Liu Bang (256-195 BC)

Liu Bang (c.256-195 BC) was the winner in the civil wars that followed the collapse of the first Imperial dynasty in China, the Qin Dynasty, and was the founder of the Han Dynasty, which ruled with a short break for four centuries and established many features of Chinese life that lasted until the revolutions of the twentieth century (Wade-Giles Liu Pang). 

Map showing the main areas in revolt against Qin, 209-206 BC
Map showing the main
areas in revolt against
Qin, 209-206 BC

Liu Bang was one of only two peasants or rose to become Emperor (the other being the founder of the Ming dynasty). His first position of authority was as a village headman, but this led to his initial revolt. One of his roles as headman was to guard prisoners being taken to work on the First Emperor’s massive tomb. Many of these prisoners escaped, leading Liu to fear that he would be executed in punishment (the harshness of Qin rule was one of the reasons for its collapse). Liu decided to let the rest of the prisoners go, and became an outlaw, initially with a band made up of ten of the former prisoners.

Liu Bang’s band eventually grew into a large army, and he became a key part of the rebel alliance that overthrew the Qin dynasty. This alliance was led by Xiang Yu, the most able of the rebel military leaders, but it was Liu Bang who occupied the Qin capital in 206 BC, capturing the last member of the dynasty. Xiang Yu’s plan after this victory was to split the empire into nineteen kingdoms. He would be king of Chu and over-king, with eighteen sub-kingdoms under his authority. Liu Bang was expecting to be rewarded with the post of King of Qin as a reward for capturing the area, but instead he was made King of Han, the area to the south of Qin. The Qin heartland was split into three kingdoms and given to three former Qin generals.

Map showing the Eighteen Kingdoms, 206-202 BC
Map showing the
Eighteen Kingdoms,
206-202 BC

Inevitably this system collapsed into civil war. The main conflict was between Liu Bang and Xiang Yu, and is known as the Chu-Han Contention (206-202 BC), but this wasn’t the only war to break out. Xiang Yu was a better general than Liu Bang, but Liu Bang had the better subordinates, most notably Han Xin, and was the better politician. Despite a series of battlefield victories Xiang Yu’s position was slowly weakened, and late in 203 BC he agreed to split the empire (Treaty of the Hong Canal). Liu Bang almost immediately broke the treaty, and won the decisive battle of the war at Gaixia (202 BC).

Liu Bang declared himself to Emperor later in 202 BC, and is remembered as the Emperor Gaozu (Wade-Giles: Kao-tsu). At first his position was somewhat unsteady. Like Xiang Yu he created a number of subsidiary kingdoms, and also like Xiang Yu he faced a number of revolts during his reign, but unlike Xiang Yu he was able to overcome each of them (although he did die of a wound inflicted during one of these revolts), and by the end of his reign most of the original sub-kings had been replaced by members of the Imperial family.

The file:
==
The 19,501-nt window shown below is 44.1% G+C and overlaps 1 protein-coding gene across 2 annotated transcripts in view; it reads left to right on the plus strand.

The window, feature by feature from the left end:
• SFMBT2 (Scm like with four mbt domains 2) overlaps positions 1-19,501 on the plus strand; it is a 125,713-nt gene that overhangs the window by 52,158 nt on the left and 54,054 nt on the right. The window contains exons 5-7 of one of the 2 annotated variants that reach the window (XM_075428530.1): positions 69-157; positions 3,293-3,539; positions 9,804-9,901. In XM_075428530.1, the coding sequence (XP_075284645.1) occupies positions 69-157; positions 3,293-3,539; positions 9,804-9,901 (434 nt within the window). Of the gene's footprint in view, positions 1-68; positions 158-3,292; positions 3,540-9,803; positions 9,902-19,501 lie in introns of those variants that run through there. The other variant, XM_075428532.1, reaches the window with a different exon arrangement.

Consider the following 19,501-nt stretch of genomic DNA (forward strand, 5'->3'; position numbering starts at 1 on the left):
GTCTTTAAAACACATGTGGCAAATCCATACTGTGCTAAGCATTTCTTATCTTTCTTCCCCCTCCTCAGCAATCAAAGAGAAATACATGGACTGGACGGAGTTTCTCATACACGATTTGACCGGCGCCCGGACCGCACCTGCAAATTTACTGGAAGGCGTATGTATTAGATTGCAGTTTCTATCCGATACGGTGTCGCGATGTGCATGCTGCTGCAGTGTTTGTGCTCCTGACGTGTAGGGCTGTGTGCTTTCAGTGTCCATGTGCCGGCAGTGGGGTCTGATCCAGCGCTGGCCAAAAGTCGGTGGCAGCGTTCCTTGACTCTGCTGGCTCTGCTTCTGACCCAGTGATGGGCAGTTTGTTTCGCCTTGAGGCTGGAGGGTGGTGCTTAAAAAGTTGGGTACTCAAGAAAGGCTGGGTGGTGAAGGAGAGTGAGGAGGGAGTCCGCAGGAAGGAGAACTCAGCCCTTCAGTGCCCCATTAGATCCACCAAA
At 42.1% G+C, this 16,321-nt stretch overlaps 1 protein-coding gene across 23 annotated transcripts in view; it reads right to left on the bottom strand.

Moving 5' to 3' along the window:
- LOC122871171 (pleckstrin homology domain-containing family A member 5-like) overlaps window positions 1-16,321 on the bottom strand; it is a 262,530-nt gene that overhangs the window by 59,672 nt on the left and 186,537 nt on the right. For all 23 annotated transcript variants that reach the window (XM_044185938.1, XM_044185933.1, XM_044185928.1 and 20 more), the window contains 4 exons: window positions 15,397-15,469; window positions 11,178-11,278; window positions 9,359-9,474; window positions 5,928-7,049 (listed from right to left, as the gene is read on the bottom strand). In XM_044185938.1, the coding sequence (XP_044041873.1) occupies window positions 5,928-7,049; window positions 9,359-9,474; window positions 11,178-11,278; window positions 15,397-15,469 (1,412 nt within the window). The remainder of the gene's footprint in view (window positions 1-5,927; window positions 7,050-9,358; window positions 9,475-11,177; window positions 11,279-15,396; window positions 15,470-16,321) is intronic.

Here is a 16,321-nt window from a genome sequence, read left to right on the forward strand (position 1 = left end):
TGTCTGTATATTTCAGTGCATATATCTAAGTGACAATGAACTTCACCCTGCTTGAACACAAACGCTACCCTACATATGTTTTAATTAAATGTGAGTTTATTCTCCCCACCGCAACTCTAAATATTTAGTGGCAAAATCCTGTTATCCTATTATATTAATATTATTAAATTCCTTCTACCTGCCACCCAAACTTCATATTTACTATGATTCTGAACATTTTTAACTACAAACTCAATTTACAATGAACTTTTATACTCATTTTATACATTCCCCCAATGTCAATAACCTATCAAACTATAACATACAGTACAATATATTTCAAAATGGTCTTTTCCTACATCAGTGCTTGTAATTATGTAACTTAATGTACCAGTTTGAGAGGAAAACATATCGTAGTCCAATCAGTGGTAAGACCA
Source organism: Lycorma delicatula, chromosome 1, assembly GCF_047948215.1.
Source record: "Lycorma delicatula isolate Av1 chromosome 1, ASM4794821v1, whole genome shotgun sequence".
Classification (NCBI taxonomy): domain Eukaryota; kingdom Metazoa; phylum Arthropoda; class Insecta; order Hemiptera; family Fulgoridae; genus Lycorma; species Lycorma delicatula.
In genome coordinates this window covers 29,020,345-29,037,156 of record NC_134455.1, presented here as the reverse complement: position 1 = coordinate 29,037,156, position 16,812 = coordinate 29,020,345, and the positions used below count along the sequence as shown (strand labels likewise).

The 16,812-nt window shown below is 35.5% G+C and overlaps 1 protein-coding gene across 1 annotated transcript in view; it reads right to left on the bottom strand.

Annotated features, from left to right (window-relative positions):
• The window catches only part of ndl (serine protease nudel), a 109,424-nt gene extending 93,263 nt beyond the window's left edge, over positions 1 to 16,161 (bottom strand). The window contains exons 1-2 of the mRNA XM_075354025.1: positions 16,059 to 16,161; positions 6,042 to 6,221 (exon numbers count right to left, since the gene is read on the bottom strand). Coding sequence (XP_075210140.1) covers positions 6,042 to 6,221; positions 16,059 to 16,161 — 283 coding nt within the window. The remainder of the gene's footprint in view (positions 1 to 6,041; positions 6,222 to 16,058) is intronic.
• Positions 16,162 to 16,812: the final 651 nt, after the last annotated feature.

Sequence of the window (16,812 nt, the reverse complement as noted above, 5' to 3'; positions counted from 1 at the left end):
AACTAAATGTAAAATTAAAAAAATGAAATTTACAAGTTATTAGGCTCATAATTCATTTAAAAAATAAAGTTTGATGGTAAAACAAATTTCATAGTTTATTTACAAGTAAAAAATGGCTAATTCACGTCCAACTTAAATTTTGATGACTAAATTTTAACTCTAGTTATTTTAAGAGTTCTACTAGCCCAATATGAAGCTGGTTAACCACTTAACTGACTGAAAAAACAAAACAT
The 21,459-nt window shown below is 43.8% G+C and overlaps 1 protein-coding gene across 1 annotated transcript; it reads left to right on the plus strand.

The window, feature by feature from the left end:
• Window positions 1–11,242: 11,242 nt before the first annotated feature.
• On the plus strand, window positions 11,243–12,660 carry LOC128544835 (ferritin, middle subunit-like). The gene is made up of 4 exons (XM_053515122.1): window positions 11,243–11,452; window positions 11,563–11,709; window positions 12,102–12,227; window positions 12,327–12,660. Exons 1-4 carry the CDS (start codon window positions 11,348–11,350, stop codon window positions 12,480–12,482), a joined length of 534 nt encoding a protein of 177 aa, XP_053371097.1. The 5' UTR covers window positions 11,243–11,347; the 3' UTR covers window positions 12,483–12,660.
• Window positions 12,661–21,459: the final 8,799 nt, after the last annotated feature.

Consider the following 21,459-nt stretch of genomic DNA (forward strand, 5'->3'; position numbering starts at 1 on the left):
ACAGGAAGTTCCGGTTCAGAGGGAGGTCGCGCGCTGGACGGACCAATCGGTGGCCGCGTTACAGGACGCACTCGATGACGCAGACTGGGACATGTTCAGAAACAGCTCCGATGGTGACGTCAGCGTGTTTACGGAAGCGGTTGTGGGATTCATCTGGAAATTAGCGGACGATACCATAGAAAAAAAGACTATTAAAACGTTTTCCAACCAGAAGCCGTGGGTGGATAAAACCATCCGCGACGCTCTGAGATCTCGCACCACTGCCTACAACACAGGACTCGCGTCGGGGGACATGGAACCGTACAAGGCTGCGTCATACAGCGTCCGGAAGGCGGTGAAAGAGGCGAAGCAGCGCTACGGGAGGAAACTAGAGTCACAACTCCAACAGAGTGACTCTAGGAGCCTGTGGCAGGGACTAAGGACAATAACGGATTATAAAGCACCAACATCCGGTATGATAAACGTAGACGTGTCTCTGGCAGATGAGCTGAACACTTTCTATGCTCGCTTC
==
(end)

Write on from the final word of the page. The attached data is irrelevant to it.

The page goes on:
On his northern borders Liu Bang faced the Xiongnu nomads (Hsiung-nu). The First Emperor had sent a major expedition against these nomads, but this backfired when the able leader Modu Chanyu (or Maodun) (r.209-174 BC) took power and reorganised the clans, making them a more serious threat. As Emperor Liu Bang took part in at least one campaign against the Xiongnu, but despite winning a number of victories he was besieged at Baideng (200 BC). The siege only lasted for seven days, and was ended by trickery or bribery (probably involving Modu Chanyu’s wife). Liu Bang abandoned the idea of a military campaign against the nomads and instead agreed a peace treaty. The Han sent regular gifts of rice, silk and wine, while Modu Chanyu received a Han ‘princess’ as a bride (this was originally to be a daughter of Liu Bang and the Empress Lu, but the empresses objected and so a different girl was sent (beginning a tradition of ‘Heqin’ marriage alliances that lasted until the end of the Imperial system).

Liu Bang was said to have been personally coarse, but he did appreciate the value of having educated men at his court and he overturned the Qin attempts to destroy most culture. He was also concerned with reviving the rural economy and lowered the tax burden on the peasants. He died in 195 BC and was succeeded by three minors in turn, with real power held by his widow, the Empress Lu. It is a tribute to the stability of the system that Liu Bang had put in place that his new dynasty survived such a vulnerable period, and lasted with a short break for the next 400 years.

How to cite this article: Rickard, J (6 February 2012), Liu Bang (256-195 BC),

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